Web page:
Simon Sebag Montefiore is the bestselling author of—among many other titles—Jerusalem and Stalin: The Court of the Red Tsar, both utterly compelling nonfiction historical works.
Many academics and writers of the factual stumble when turning their talents to fiction. While they know their stuff, they cannot necessarily build tension. Dr Montefiore is an exception. His knowledge of the USSR during Stalin’s time is not in question, as anyone who has read The Court of the Red Tsar can testify, but in this novel he goes one step further.
Taking a true story and making it his own, Dr Montefiore has skilfully crafted a novel full of passion, conspiracy, hope, despair, suffering and redemption. It transcends the boundaries of genre, being at once thriller and political drama, horror and romance.
His ability to paint the tyrannical Stalin in such a way as to make the reader quake with fear is matched by his talent for creating truly heartbreaking characters: the children who innocently find themselves at the center of the alleged conspiracy to overthrow Stalin and, consequently, behind the dank walls of the dreaded Lubyanka prison; their parents, torn between the need to be seen as loyal Bolsheviks and the love they have for their families; the iron leaders who struggle with their own humanity.
Stalin’s introduction comes in the prologue, pregnant with foreboding:
“The war’s over, the streets teem with drunken, singing crowds. Everyone is certain that a better, easier Russia will emerge from the war. But this depends on one man whose name is never uttered by sensible people except in reverent praise.”
The big names in the Politburo come in for some charming introductions, too:
“She was sitting between Satinov and Mikoyan, the most courteous and elegant of the leaders, who were, as a rule, uncouth and dreary. When she looked around, she saw most of them sported the telltale archipelago of red spots on their cheeks, the signs of alcoholism and arteriosclerosis. She noticed the gruesome Beria making eyes at her across the table.”
Indeed, as if the reader might be in doubt about the paedophile Beria, the author thoroughly undresses him:
“Beria collapsed wheezily by the side of his new girl, his green-grey man-breasts hanging pendulously like a camel’s buttocks. What a session!”
With a few choice words, even the wives of the top brass are dealt with:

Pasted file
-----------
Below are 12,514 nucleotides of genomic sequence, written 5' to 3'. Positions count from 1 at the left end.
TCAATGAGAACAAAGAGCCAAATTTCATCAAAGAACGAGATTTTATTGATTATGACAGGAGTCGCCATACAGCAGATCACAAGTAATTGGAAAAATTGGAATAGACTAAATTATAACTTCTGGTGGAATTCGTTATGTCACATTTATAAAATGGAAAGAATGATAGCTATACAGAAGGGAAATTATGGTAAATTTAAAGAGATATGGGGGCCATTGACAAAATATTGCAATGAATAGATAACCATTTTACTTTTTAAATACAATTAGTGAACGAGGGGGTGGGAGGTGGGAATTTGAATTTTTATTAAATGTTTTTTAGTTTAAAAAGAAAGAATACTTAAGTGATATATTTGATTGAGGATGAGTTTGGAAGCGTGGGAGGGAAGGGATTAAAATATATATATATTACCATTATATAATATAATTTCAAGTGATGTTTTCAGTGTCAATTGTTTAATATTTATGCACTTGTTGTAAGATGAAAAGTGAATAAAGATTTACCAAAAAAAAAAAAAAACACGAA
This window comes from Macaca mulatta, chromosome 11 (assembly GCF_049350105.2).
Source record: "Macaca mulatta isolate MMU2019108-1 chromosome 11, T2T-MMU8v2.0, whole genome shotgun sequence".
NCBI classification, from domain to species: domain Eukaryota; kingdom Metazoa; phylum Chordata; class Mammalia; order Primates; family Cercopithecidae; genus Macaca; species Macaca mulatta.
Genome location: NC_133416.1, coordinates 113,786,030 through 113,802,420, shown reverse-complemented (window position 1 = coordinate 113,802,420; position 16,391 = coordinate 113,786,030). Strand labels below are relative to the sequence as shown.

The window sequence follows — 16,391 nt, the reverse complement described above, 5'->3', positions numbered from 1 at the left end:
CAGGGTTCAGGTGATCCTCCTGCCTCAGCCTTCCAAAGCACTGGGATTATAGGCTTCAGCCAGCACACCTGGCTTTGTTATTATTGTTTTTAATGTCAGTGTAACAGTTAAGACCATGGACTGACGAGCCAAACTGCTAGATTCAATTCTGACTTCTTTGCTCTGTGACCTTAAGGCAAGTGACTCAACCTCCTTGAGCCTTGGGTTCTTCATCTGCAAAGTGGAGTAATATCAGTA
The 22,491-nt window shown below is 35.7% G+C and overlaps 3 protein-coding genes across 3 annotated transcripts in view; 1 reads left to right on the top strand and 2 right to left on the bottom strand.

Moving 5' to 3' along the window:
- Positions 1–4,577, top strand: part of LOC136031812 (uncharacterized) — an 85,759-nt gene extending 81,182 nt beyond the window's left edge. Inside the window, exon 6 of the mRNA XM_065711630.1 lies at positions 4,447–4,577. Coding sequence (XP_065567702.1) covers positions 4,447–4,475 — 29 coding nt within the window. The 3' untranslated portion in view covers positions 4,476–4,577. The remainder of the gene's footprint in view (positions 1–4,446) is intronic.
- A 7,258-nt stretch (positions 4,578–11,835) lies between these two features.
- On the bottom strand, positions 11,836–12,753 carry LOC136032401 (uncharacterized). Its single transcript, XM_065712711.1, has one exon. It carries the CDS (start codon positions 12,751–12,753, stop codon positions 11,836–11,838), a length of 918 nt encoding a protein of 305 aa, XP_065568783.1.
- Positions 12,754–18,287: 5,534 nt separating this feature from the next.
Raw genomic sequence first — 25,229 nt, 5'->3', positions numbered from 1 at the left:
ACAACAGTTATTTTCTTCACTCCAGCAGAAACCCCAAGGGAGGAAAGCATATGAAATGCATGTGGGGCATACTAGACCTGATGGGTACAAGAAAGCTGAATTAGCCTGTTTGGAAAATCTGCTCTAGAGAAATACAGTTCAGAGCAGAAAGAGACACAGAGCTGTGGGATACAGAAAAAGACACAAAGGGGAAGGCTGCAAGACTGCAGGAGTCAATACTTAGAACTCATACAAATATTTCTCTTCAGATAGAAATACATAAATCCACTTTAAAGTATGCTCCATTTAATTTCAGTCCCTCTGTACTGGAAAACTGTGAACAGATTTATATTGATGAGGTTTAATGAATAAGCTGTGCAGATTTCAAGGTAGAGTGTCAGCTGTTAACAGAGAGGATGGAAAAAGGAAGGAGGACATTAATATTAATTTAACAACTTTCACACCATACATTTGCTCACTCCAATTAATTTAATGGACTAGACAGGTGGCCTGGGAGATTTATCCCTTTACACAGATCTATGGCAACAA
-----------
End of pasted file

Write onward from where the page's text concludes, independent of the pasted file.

“First, her parents greet the smug Molotovs—he’s in a black suit like a bourgeois undertaker, pince-nez on a head round as a cannonball, his tomahawk-faced wife Polina in mink.”
Welded to these engaging character portraits is a sense of place so real that readers will believe they have been to the Kremlin, to Moscow and the country dachas, that they themselves have wept on the floors of the Lubyanka cells, even travelled to war torn Berlin and into exile.
“Holding his school satchel, he walked through the streets. He could feel the heat rising from the paving stones. Around him, the capital of Soviet victory looked like a defeated city. He saw crumbling buildings, their facades peppered with shrapnel, windows shattered, roads pockmarked with bomb craters. Everything—the walls, the houses, the cars—everything except the scarlet banners was drab, beige, peeling, khaki, grey. But the faces of the passersby were rosy as if victory and sunlight almost made up for the lack of food, and the streets were crowded with pretty girls in skimpy dresses, soldiers, sailors and officers in white summer uniforms. Studebaker trucks, Willys jeeps and the Buicks of officials rumbled by—but there were also carriages pulled by horses, carts heaped with hay or bedding or turnips, right in the middle of this spired city with its gold domes.”
At 480 pages it might reasonably be expected that some extra editing wouldn’t have hurt, but again Dr Montefiore proves the exception. The pages turn at a perfect pace, and the chapter endings are barbed enough to hook an adult sturgeon.
“Andrei was on his own. Now he could remake himself: reforging was a principle of Bolshevism. Stalin himself had promised that the sins of the father would never be visited on the son but Andrei knew they were—and with a vengeance.”
One Night in Winter is a gripping read and must surely be one of the best novels of 2013.
This review originally appeared on the New York Journal of Books and is reproduced here with their kind permission